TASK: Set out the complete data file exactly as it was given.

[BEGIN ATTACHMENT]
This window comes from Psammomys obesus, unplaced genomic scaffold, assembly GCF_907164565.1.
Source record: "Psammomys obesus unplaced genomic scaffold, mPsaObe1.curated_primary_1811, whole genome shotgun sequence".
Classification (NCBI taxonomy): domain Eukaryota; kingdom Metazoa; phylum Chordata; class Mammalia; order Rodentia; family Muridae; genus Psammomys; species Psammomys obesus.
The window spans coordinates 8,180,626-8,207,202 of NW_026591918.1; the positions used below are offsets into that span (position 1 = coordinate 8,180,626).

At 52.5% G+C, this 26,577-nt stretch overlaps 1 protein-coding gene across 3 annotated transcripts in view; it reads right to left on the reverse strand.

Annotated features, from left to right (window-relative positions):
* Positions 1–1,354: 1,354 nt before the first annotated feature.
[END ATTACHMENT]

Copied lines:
This window comes from Psammomys obesus, unplaced genomic scaffold, assembly GCF_907164565.1.
Source record: "Psammomys obesus unplaced genomic scaffold, mPsaObe1.curated_primary_1811, whole genome shotgun sequence".
Classification (NCBI taxonomy): domain Eukaryota; kingdom Metazoa; phylum Chordata; class Mammalia; order Rodentia; family Muridae; genus Psammomys; species Psammomys obesus.
The window spans coordinates 8,180,626-8,207,202 of NW_026591918.1; the positions used below are offsets into that span (position 1 = coordinate 8,180,626).

At 52.5% G+C, this 26,577-nt stretch overlaps 1 protein-coding gene across 3 annotated transcripts in view; it reads right to left on the reverse strand.

Annotated features, from left to right (window-relative positions):
* Positions 1–1,354: 1,354 nt before the first annotated feature.